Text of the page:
Intervals from Scales

You may be wondering why a discussion of the C major scale appears in the interval chapter, when, according to the plan of the book, scales appear in the next chapter. Simply put, once you know whole and half steps, you can spell any scale, but more important, the other intervals are much easier to see and learn through the use of a scale.

Usually when musicians name a large interval, they don't count the numbers of half steps they need to figure out the answer. They are so familiar with scales that they use that information to solve their puzzle. Scales are such useful bits of information, and they are, of course, made up of simple intervals!

Consider this a sneak peek at scales; you will get the full scoop in the next chapter.

Intervals in the C Major Scale

Forming a C major scale is pretty simple: You start and end on C, use every note in the musical alphabet, and use no sharps or flats. Because the C major scale contains no sharps or flats, it's very easy to spell and understand. It's the scale you get if you play from C to C on just the white keys of a piano. FIGURE 2.5 shows the scale.

FIGURE 2.5 The C Major Scale

Look at the distance between any two adjacent notes in the scale, and you will see that this is simply a collection of half and whole steps. Now try skipping around the scale and see what intervals you come up with. Start with C as a basis for your work for now. Every interval will be the distance from C to some other note in the C scale.

To start simply, measure the distance where there is no distance at all. An interval of no distance is called unison. See FIGURE 2.6.

TRACK 1

FIGURE 2.6 Unison Interval, C to C

Unison is more important than you think. While you won't see it in a solo piano score—you couldn't play the same key twice at the same time—when you learn to analyze a full score of music, it's handy to be able to tell when instruments are playing exactly the same notes and not other intervals, like octaves.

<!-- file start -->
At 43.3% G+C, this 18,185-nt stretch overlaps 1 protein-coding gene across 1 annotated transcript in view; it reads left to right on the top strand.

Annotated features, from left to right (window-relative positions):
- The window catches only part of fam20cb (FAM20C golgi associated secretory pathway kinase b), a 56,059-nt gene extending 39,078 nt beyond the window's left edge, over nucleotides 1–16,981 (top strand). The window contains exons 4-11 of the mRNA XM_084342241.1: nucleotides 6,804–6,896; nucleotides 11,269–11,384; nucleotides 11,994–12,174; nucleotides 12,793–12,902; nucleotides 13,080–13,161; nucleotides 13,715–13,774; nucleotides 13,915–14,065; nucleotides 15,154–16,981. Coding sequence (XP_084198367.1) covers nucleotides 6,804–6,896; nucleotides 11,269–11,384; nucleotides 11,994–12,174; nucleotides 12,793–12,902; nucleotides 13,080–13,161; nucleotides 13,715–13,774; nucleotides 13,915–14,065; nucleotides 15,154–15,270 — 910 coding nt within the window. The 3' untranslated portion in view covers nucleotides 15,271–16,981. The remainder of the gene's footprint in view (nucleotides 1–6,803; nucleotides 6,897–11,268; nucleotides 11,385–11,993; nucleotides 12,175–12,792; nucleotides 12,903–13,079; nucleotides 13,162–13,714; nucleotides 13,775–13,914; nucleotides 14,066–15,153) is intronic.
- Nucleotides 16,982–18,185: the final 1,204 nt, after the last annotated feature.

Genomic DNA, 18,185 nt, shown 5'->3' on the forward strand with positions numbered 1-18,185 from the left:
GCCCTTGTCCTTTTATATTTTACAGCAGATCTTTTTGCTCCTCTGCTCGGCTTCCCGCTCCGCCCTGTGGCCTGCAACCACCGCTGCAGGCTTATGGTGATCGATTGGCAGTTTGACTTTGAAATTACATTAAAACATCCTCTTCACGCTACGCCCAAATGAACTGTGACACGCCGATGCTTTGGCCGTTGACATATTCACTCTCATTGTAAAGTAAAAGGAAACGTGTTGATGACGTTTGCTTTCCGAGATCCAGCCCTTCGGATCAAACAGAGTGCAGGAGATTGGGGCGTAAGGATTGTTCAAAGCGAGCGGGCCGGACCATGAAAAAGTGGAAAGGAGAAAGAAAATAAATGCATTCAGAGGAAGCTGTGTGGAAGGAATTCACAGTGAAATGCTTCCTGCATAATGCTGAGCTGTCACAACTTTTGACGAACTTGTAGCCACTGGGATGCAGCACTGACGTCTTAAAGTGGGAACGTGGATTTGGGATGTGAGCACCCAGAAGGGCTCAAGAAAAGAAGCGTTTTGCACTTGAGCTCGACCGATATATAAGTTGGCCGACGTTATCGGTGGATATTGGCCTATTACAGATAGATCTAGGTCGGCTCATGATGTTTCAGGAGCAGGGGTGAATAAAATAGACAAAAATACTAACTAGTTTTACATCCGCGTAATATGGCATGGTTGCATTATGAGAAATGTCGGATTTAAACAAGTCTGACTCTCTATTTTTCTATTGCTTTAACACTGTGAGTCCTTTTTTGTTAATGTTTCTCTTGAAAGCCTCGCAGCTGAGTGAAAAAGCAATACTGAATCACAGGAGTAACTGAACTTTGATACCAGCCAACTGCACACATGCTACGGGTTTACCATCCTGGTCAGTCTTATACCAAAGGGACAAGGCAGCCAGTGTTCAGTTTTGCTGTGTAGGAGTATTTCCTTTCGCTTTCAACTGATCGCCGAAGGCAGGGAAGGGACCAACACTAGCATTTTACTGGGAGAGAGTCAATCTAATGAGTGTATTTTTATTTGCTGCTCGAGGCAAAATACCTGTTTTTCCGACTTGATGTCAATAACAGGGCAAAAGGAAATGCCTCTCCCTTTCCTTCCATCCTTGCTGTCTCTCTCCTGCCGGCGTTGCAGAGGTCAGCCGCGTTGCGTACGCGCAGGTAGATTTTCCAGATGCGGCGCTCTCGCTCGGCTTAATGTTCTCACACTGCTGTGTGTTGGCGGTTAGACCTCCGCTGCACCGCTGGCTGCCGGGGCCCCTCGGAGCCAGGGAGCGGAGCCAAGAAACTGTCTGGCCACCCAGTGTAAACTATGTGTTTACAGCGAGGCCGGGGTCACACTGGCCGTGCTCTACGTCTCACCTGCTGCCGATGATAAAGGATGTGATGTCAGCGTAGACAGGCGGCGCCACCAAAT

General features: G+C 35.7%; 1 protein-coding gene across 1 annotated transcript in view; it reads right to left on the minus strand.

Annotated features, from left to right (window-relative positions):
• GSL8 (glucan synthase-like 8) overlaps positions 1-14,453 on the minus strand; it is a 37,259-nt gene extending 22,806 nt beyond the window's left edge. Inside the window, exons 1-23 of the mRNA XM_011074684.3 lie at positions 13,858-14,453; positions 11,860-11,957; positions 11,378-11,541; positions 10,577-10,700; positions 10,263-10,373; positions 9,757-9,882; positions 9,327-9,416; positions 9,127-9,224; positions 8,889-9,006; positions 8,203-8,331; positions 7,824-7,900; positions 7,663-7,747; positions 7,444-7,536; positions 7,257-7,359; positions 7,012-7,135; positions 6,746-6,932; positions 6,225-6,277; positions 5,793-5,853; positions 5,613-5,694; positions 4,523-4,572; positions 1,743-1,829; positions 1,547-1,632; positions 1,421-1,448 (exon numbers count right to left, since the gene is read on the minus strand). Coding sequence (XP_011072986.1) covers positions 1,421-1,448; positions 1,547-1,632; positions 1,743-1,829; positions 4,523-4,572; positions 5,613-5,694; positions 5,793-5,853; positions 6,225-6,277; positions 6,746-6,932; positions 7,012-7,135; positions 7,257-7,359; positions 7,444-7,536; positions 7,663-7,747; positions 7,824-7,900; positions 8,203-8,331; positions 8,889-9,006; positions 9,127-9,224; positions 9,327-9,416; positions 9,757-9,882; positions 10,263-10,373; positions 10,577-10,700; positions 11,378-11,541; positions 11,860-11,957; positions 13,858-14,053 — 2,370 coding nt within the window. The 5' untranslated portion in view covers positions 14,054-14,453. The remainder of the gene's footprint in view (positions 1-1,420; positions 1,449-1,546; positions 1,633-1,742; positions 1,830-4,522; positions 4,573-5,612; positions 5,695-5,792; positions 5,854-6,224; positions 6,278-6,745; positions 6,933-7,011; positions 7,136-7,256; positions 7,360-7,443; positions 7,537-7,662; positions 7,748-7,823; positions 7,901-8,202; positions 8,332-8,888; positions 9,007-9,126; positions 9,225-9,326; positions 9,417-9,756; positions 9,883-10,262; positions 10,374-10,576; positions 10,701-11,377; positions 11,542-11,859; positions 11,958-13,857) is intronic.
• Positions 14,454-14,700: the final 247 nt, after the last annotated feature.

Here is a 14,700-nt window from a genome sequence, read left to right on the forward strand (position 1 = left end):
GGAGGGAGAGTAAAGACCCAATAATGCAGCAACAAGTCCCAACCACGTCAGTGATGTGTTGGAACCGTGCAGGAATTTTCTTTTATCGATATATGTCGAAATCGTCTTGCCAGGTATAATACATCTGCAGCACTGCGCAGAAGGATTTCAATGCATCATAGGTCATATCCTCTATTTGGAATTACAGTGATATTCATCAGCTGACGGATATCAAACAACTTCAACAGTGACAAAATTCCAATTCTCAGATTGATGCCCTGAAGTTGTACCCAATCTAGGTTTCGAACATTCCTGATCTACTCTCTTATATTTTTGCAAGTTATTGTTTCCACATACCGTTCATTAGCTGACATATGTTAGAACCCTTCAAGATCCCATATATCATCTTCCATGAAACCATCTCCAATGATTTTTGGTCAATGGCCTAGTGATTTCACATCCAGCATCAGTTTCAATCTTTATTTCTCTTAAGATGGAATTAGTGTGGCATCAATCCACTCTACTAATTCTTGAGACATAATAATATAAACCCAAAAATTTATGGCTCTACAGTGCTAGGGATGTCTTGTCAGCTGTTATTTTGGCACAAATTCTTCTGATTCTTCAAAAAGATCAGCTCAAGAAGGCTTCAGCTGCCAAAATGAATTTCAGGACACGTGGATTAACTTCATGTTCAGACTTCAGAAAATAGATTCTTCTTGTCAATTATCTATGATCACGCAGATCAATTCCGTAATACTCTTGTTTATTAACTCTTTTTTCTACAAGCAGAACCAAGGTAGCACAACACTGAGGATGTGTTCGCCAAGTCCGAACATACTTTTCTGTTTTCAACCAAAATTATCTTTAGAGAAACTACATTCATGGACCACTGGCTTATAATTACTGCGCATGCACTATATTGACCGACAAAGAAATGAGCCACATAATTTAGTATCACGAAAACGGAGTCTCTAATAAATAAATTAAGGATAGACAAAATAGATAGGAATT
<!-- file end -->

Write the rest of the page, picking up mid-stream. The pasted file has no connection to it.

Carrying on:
The movement from C to D is a whole step, but the interval is more formally called a major second. Every major second comprises two half steps’ distance. See FIGURE 2.7.

TRACK 2

FIGURE 2.7 Major Second, C to D

The next interval is from C to E, which is four half steps’ distance. It is more formally called a major third (figure 2.8).

TRACK 3

FIGURE 2.8 Major Third, C to E

Next up is the distance from C to F, which is five half steps. It is formally called a perfect fourth, as seen in FIGURE 2.9.

TRACK 4

FIGURE 2.9 Perfect Fourth, C to F

Perfect fourth? Are you confused yet with the naming of these intervals? Hang in there! Before you get to why this is so and the logic behind it, finish the scale. You have only begun to chip away at intervals.

The next interval is the distance from C to G. It is seven half steps and is formally called a perfect fifth (figure 2.10).

TRACK 5

FIGURE 2.10 Perfect Fifth, C to G

The interval from C to A, which is nine half steps, is formally called a major sixth. FIGURE 2.11 presents a major sixth.

TRACK 6

FIGURE 2.11 Major Sixth, C to A

The next interval, from C to B, is eleven half steps. It is formally called a major seventh (see figure 2.12).

TRACK 7

FIGURE 2.12 Major Seventh, C to B

To complete this scale, the last interval will be C to C. This interval is a distance of twelve half steps, or an octave (see figure 2.13).

TRACK 8

FIGURE 2.13 Octave, C to C

Intervals in the C Minor Scale

Now that you've seen the intervals in the C major scale, here is the whole C minor scale and all of its intervals. Look at FIGURE 2.14. What do you see?

FIGURE 2.14 Minor Scale Intervals

For starters, the third, sixth, and seventh intervals are now minor. That makes sense because those are the three notes that are different when you compare a C major and a C minor scale side by side, as in FIGURE 2.15.

The intervals that were perfect in the major scale remain the same between both scales. However, the second note of the scale (C to D) remains the same in both scales, yet that interval is called a major second.